I’d recommend the Redwood Creek Challenge Trail in particular for children, because it’s a great place for them to be active and burn energy. It’s basically a large playground with a forest theme. It’s also very close to the Grand Californian hotel, so if you’re staying there, this is a good place to wind down before leaving the park.
Rides we didn’t go on that I would do next time:
Radiator Springs Racers, Grizzly River Run, Toy Story: Midway Mania, Incredicoaster (or Goofy’s Sky School depending on family heights and preferences), and Web Slingers.
Favourite Gift Shop: When exiting Hollywood Land’s Disney Animation Building, you’ll enter a unique gift shop called, “Off the Page.” It sells a lot of really beautiful Disney artwork, animation cels, collectible figures, and sculptures. Even if you don’t buy anything, it’s worth a visit.
Food at DCA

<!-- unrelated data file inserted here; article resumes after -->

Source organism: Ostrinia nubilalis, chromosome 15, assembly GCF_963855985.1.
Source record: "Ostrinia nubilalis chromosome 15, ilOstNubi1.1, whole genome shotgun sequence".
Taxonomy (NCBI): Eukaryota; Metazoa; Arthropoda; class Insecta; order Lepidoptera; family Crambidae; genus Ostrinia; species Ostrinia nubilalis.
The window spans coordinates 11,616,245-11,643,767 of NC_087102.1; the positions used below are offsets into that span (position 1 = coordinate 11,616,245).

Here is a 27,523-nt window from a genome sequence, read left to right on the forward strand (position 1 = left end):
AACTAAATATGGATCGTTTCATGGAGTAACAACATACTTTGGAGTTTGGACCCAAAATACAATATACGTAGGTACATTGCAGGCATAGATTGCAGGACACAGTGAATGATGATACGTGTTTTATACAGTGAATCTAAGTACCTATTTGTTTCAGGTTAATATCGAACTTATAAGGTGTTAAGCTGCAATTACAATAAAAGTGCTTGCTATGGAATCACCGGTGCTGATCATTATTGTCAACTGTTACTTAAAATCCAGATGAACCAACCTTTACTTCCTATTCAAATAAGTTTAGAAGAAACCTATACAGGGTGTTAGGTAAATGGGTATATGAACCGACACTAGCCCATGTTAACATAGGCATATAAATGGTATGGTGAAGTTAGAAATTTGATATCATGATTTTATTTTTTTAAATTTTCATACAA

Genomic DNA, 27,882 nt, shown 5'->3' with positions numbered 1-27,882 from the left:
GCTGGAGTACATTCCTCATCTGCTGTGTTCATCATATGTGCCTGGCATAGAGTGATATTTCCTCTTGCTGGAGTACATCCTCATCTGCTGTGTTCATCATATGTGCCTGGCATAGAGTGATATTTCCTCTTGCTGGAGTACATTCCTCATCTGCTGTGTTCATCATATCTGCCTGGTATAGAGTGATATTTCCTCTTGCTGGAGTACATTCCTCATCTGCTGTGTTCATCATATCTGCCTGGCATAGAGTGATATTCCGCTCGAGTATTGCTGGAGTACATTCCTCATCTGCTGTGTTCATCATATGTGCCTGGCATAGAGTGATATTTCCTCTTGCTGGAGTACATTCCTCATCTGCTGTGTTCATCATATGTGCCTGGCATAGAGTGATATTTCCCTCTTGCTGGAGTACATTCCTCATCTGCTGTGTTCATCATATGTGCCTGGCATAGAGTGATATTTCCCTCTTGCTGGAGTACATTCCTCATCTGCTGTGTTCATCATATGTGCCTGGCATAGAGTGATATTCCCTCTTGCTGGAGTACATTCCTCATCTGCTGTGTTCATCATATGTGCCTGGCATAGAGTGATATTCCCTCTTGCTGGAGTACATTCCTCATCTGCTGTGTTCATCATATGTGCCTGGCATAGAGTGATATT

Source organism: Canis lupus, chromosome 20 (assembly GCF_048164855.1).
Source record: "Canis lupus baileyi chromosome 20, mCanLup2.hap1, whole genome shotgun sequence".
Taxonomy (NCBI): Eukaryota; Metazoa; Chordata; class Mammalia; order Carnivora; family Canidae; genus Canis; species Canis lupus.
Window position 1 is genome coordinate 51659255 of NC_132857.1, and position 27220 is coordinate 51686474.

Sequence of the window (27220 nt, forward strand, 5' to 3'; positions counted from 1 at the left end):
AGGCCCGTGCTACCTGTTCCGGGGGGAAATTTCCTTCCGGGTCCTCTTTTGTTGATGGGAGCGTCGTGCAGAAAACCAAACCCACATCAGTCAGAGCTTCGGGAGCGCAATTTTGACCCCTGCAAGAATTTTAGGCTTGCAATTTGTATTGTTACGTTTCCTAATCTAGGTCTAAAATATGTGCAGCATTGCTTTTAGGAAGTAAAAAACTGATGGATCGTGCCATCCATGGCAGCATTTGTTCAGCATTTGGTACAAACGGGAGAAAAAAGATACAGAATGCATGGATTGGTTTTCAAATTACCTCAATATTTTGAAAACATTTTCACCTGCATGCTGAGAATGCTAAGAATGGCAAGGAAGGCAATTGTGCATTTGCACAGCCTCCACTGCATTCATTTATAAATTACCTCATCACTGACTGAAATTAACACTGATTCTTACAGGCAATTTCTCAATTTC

Your 3 options are to eat food you bring into the park (it’s allowed), order from one of the many mid-range eateries/food stalls, or make a reservation months in advance at one of the higher end sit-down restaurants. We primarily chose the second option, frequently using the Disneyland app’s mobile order option to save time. When you place an order, it will also ask if you’re nearby, so you can delay when they prepare your food and select a time frame to pick up the food when it’s fresh. On the downside, most of these eateries have little to no healthy options. Many offer 1 plant based option, which is nice. Overall the food options are pretty good when compared with typical amusement park food. The kids meal options were generally always the same thing: chicken tenders, mac and cheese, or pizza with a side of apple sauce, yogurt, or a mandarin orange. We tried this once but found it better to simply share our food with our son. The Pacific Wharf is popular around mealtimes because of the variety of food and lots of tables and chairs. We ate twice at the Lucky Fortune Cookery, which was the only Asian food option, offering Japanese, Chinese, and Korean dishes that you might find in a California mall’s food court.